What were the triumphs and tribulations of COP26?

COP26, the 2021 United Nations Climate Change Conference, was held in Glasgow, Scotland, from 31 October to 13 November 2021. The event brought world leaders together to discuss how we can implement change and protect our planet for future generations.

However, was the event a success?

Now that we have had time to reflect, we can consider the outcomes of COP26. The most significant pledges to combat climate change concerned coal use and methane restrictions, the reversal and ending of deforestation (albeit by 2030) and commitments from financial organisations to back away from fossil fuels. All of these pledges were well publicised.

However, to some extent the commitment most relevant to the built environment sector went under the radar. This pledge concerned the procurement of low-carbon steel and concrete, with the UK, along with Canada and India, agreeing that low-carbon steel will be prioritised in public construction projects and that embodied carbon impacts will need to be disclosed by 2025.

For a conference that was marketed as a turning point for humanity, these commitments are not ambitious enough and they still allow for mounting emissions and continued inequity. This is despite many inspiring speakers labouring the point to the COP26 Presidency during the proceedings. Fortunately, outside the Blue Zone, many were walking the walk, figuratively and literally marching; campaigning for the change that is required.

2021 is also the first year that the built environment has been recognised as a key focus in relation to the climate emergency, thanks to hard campaigning by the World Green Building Council (UKGBC). ‘Built Environment Day’ on 11 November was marked by the release of the UKGBC ‘Net Zero Whole Life Carbon Roadmap’ in the Green Zone of COP26. Our Thrive Director and UKGBC regional representative, Philippa Birch-Wood, presented this roadmap to the West Midlands Combined Authority at their COP26 Roadshow on the same day.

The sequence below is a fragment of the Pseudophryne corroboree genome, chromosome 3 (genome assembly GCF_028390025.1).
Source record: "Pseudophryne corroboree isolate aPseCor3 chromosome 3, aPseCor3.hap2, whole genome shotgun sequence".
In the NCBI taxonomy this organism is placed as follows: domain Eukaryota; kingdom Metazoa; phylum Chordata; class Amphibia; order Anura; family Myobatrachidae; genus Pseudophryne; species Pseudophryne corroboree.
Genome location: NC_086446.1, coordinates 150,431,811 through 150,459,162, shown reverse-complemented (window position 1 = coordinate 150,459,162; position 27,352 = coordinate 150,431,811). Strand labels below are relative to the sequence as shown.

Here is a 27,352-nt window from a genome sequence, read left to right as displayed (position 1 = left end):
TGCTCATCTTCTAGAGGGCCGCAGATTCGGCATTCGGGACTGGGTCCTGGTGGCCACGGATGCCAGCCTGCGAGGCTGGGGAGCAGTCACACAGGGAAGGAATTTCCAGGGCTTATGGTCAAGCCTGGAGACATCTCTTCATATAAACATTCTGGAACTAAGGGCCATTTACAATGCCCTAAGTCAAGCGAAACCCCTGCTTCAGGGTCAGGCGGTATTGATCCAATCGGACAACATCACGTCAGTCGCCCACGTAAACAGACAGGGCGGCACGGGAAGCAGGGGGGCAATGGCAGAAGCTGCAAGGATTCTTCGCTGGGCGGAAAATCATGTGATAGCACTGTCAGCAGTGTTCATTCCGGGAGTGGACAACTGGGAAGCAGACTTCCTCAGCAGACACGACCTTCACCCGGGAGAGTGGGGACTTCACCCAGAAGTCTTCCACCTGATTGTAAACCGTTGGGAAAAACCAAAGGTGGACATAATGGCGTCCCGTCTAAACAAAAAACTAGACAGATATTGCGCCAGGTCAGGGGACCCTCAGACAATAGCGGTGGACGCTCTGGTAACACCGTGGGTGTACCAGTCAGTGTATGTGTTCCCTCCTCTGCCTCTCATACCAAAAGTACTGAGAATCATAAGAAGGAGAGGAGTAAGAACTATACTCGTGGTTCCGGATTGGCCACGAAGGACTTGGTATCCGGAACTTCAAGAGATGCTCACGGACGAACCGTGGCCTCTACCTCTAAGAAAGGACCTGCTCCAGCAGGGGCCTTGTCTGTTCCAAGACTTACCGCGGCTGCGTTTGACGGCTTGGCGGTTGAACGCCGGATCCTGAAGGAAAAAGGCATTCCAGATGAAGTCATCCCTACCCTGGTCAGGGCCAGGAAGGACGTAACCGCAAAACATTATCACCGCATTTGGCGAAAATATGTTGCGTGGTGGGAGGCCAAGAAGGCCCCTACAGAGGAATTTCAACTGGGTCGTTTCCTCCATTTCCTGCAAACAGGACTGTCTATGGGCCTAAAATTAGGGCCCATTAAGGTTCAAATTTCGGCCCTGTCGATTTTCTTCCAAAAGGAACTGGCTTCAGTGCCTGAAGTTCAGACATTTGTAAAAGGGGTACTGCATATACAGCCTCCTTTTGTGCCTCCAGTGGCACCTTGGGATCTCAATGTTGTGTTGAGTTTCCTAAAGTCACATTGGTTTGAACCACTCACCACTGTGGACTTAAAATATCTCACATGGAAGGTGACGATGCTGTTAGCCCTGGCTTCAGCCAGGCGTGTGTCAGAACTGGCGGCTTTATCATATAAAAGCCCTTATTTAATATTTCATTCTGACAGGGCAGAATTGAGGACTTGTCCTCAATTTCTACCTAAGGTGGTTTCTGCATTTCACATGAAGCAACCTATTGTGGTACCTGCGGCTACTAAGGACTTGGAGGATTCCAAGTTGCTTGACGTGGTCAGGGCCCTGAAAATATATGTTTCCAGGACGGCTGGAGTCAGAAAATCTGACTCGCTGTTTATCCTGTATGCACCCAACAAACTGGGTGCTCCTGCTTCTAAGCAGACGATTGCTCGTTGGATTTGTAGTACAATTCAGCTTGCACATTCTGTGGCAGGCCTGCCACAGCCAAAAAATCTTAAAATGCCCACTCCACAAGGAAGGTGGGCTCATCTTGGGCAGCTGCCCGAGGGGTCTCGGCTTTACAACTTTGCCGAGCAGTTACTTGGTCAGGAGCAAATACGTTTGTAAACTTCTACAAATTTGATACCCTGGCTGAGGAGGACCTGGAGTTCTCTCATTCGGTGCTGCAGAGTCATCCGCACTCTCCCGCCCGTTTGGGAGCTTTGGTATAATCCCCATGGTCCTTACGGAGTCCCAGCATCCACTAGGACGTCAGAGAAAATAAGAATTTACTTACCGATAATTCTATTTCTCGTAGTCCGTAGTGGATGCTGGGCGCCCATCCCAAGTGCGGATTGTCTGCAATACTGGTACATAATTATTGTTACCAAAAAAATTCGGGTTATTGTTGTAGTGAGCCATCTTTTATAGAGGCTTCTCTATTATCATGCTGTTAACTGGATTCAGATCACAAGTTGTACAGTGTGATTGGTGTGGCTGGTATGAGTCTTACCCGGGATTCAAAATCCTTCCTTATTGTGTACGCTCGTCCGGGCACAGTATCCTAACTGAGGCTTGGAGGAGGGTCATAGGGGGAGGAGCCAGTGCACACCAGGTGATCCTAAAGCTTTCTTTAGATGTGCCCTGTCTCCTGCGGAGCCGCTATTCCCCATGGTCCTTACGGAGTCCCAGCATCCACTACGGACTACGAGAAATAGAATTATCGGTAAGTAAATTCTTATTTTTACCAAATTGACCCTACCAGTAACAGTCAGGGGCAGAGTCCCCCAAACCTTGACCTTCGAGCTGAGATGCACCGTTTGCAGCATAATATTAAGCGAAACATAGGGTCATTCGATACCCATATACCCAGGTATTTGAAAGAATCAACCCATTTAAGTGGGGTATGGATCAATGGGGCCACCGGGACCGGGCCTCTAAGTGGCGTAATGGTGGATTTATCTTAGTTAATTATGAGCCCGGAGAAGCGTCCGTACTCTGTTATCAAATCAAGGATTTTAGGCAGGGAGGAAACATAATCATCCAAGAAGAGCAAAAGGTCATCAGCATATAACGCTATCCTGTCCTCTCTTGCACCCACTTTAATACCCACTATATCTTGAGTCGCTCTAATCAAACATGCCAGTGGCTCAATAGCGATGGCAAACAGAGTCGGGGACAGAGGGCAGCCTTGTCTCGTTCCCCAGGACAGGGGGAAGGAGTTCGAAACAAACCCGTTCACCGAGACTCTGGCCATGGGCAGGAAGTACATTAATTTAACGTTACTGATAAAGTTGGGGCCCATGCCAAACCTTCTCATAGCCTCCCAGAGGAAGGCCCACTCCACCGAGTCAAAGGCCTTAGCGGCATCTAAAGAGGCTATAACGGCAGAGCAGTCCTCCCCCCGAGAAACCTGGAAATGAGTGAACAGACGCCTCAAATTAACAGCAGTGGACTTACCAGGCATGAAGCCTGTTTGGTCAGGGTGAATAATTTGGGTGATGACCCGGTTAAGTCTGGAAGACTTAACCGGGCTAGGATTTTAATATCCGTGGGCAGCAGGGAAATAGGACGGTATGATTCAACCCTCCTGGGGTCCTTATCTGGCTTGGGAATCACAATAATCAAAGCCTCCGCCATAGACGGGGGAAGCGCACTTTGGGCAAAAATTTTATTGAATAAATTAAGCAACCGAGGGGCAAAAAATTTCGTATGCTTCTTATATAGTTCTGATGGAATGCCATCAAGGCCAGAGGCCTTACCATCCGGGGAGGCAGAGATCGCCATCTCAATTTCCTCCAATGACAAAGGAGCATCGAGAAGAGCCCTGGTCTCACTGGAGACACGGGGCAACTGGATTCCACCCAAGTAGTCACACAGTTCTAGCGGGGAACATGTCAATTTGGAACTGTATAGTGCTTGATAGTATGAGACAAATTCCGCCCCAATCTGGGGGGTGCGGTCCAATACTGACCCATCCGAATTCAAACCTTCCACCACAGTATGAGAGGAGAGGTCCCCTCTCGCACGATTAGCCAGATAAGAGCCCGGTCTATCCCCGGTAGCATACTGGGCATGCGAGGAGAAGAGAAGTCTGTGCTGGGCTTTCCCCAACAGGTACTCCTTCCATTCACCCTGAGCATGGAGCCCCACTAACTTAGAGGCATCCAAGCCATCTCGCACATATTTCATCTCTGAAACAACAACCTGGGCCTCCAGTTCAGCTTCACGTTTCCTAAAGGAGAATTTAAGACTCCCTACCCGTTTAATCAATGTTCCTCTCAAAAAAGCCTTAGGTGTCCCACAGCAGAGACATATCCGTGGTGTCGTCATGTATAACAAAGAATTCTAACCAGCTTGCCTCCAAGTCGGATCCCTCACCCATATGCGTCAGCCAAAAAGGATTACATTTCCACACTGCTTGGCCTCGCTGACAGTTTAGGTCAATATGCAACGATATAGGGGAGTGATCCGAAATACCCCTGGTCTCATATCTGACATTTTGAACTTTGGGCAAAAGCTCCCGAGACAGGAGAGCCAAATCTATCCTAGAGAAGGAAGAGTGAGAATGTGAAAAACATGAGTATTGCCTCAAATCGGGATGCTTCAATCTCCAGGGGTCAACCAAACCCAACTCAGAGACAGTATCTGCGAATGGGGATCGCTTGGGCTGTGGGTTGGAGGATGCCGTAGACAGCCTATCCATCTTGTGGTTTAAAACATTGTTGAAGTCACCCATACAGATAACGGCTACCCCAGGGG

Philippa shares her thoughts:

“The Net Zero Whole Life Carbon Roadmap by the UKGBC is a brilliant piece of work. It is reassuring to know that a Net Zero Carbon built environment is possible in the UK.  However, much like all other industry guidance, it needs government level support to help us get there. The guidance calls for a nationwide retrofit programme, energy performance disclosure in non-domestic buildings, a design for performance approach, and enforced limits on embodied carbon and considered infrastructure investment. As Greta Thunberg has exclaimed, “we are the leaders”, in the absence of regulations we need to be designing and delivering buildings in line with these recommendations. The stakes have never been higher.”

What were the core discussion points outside the main COP26 arena?

At COP26, essential discussions were not just restricted to the Blue and Green Zones, there was a considerable number of fringe events taking place, many with open invitations.

Our Thrive Project Manager, Taleen Josefsson, was fortunate enough to be in Glasgow during COP26. Taleen’s time was spent representing the architectural profession and supporting the activities of the Architects Climate Action Network (ACAN). ACAN had a strong presence in Glasgow, hosting three exhibitions about the organisation’s ongoing climate action work across Europe, hopes and visions for the future from each thematic and regional group, and a booth displaying a variety of natural construction materials. ACAN also hosted a series of hybrid knowledge-sharing events discussing the built environment’s impact on the environment, policy hurdles, solutions, and exemplary case studies.

Below we have outlined the events and exhibitions that Taleen attended and the core points of discussion at each.